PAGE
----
Learn to recognize and report phishing attacks. You’ve (hopefully) realized that a Nigerian prince doesn’t have a princely sum he wants to deposit in your bank account, but writers of phishing emails are always looking for new ways to convince you they have a legitimate need for you to click a link or provide some sensitive information. Their strategies are always changing. NIST’s Shanée Dawkins and Jody Jacobs focus on helping organizations train employees to recognize and report phishing emails. Stay updated on your organization’s training, and then help people you know to practice good cyber hygiene. “For phishing threats, people can be a target via our work email, personal email, text messages, even phone calls,” they write in their post. “We want to help people recognize phishing threats so that they remain vigilant with their technologies.”

For even more usable guidance about all four of these tips, check out NIST’s page on Cybersecurity Awareness Month

About the author

Chad Boutin

Chad Boutin is a public affairs specialist in NIST's Public Affairs Office. 


Also check the return address on emails to verify it's valid. Some spam emails will have the correct name but once you look in the email address, it different. This also goes for banks emails.

Thank you, it is a great article. Unfortunately the bad news is that millions of Social Security Numbers are available on some normal websites, with the last 4 digit exposed, and in the Darknet ++ one can get the full number, then using a simple search on public sites for full name, one can have other info, like addresses... and then creates a havoc... Is there a tool from Gov to request the removal/wiping out of personal information that are advertised as 'public' . These information in these 'normal' websites are not from Social websites or the like, but from states websites and the like. I understand that we can ask the Credit agencies to put a freeze or a lock on our credit report, but still I don't fell good, having all my personal information exposed practically to the world. I was told that one needs to hire some company to do the removal work. But would I make things worst by trusting that company by giving additional information?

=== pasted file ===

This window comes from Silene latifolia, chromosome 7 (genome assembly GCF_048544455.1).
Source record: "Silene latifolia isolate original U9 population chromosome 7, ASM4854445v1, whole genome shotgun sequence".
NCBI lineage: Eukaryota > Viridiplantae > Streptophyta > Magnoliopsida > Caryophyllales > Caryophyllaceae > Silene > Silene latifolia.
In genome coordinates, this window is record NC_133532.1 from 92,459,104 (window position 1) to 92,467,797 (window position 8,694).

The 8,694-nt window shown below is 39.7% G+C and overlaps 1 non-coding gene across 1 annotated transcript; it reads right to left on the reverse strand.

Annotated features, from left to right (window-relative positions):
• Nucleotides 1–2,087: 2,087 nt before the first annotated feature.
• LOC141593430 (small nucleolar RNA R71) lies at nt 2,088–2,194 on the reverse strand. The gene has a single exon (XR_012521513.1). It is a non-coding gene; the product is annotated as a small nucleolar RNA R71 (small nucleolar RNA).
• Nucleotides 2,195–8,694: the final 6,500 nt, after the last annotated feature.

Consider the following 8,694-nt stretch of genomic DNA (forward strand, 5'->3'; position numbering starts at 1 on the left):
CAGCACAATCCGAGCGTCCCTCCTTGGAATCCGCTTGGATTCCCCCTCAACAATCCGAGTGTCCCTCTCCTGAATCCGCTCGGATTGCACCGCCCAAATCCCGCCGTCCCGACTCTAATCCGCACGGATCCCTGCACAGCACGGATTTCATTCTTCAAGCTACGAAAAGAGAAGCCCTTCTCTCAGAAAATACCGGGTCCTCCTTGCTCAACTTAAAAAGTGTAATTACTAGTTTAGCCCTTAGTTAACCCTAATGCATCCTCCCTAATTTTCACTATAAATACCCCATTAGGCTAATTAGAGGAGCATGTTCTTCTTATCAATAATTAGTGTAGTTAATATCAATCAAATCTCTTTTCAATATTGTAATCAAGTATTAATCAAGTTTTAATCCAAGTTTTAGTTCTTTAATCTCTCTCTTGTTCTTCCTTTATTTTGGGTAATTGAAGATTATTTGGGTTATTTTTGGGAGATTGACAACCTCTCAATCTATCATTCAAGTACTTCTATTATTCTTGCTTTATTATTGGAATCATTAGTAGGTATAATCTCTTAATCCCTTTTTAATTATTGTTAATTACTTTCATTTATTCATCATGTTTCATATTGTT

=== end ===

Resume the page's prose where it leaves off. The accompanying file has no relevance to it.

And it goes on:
NIST Framework Core: This component includes a set of cybersecurity activities and outcomes. It's designed to be intuitive and use simple, non-technical language to help teams communicate. The Framework Core is broken down into three parts: functions, categories, and subcategories.
Implementation Tiers: These tiers include:
Profiles: These profiles connect the functions, categories, and subcategories to an organization's business requirements, risk tolerance, and resources. Profiles can be thought of as an executive summary of everything done with the previous three elements of the CF.